This summer, the rise upon rise of Pokémon Go highlighted the massive market of mobile services to teenagers and young adults. Within just weeks, the game had amassed as many as 45,000,000 users – with the promise of catching their favourite Pokémon for some taking priority over safety considerations with the number of reported injuries piling up.
While this is perhaps the first time we have seen a virtual reality application adopted on such a mammoth scale, it is by no means the only new tech phenomenon affecting the telecoms industry. And wearables continue to boom, with research from Mintel estimating that that 3 million wrist-worn wearable devices, such as smartwatches and fitness bands, were sold in the UK in 2015, a massive leap of 118 per cent from 2014 unit sales of 1.4 million.
This is only the beginning, young people have already demonstrated themselves to be a digital generation. A recent survey of 15-18 years old commissioned by Amdocs found that 78 per cent of respondents would like to have an Internet-connected device embedded in their arm, with 38 per cent predicting that it would replace their smartphone.
But despite the significant potential that this young market presents to the telecoms market, both in their mass consumption now and that which is expected from them in the future, this group remains relatively untapped. Indeed, just 12 per cent of teenagers believe that service providers understand their lifestyle and offer services to match it.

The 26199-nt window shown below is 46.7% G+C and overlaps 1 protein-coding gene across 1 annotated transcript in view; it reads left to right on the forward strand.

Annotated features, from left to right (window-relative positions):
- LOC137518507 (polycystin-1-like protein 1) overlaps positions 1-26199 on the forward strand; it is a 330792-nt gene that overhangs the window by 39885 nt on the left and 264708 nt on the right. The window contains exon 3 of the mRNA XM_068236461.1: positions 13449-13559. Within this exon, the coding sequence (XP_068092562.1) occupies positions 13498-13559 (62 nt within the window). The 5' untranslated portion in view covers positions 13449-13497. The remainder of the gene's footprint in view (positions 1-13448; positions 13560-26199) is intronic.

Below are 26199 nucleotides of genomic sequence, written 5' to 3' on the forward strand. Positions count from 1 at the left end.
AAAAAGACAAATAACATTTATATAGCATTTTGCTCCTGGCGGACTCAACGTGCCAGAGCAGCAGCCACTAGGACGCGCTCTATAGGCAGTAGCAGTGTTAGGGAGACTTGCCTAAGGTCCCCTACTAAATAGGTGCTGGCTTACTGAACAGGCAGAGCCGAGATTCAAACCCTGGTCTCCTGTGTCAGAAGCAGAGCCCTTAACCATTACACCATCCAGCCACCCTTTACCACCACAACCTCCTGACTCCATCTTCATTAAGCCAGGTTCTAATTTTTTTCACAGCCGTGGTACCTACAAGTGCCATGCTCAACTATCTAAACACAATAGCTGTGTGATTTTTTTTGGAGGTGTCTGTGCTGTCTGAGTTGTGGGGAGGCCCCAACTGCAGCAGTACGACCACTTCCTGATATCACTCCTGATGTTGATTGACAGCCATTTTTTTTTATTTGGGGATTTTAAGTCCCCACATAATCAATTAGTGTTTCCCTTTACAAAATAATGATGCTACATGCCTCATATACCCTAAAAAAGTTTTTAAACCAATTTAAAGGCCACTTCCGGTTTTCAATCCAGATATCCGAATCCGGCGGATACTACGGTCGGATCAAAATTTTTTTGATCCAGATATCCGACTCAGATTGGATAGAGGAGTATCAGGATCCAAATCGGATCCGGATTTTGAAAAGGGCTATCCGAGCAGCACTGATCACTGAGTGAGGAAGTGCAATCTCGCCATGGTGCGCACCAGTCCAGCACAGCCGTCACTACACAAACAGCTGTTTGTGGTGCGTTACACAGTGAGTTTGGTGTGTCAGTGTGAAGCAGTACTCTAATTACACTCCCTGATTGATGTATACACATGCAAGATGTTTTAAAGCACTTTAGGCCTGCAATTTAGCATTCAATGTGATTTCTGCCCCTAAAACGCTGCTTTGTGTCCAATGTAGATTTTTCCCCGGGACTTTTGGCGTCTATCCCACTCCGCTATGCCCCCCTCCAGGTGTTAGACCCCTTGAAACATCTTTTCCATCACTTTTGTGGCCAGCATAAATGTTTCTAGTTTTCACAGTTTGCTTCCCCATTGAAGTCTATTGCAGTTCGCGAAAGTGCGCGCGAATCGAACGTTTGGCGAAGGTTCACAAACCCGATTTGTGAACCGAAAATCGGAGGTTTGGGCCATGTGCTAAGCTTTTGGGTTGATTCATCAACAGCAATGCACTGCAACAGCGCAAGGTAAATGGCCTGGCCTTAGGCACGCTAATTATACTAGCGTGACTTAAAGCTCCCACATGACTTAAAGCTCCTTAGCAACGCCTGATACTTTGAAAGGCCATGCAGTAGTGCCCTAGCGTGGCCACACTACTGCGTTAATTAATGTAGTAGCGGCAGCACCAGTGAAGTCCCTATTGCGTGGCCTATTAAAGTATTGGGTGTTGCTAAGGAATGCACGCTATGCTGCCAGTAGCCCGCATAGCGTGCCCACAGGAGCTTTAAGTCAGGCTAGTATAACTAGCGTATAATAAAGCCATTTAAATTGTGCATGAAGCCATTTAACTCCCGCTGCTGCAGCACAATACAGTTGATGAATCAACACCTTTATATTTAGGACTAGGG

Understanding teenagers’ digital DNA
Before service providers can sell to the younger generation, they must first reflect on how teenagers consume and experience the Internet. Appreciating how important mobile connectivity has become to many young people’s lives is an essential first step in understanding their digital DNA. This is not to be underestimated, with over half of teenagers stating that they are more likely to feel anxious and alone if separated from the Internet – indeed, more so than when separated from their family (56 per cent and 52 per cent respectively).
This is perhaps unsurprising when considering how many young people appear to manage and experience a great deal of their social lives through a digital lens. This derives from an always-on approach to social media and chat-apps, with more than half of teenagers checking their social media accounts first thing in the morning. In fact, these internet services dominate to such an extent that over 30 per cent say they would probably not meet someone again if they lacked a Facebook or WhatsApp account.
And when they do communicate, it appears that emojis are worth a thousand words. Almost half of respondents prefer using emojis and posting photos to sending emails, indicating that they found emojis express how they feel more clearly than words.
The manner with which young people consume content also significantly differs to older generations. This is a ‘free content’ generation who love streaming and have no need for ownership: the majority of the young people surveyed stream movies, TV, and just under half stated that they stream music – of whom only a third ever pay for it!
Being a teenage service provider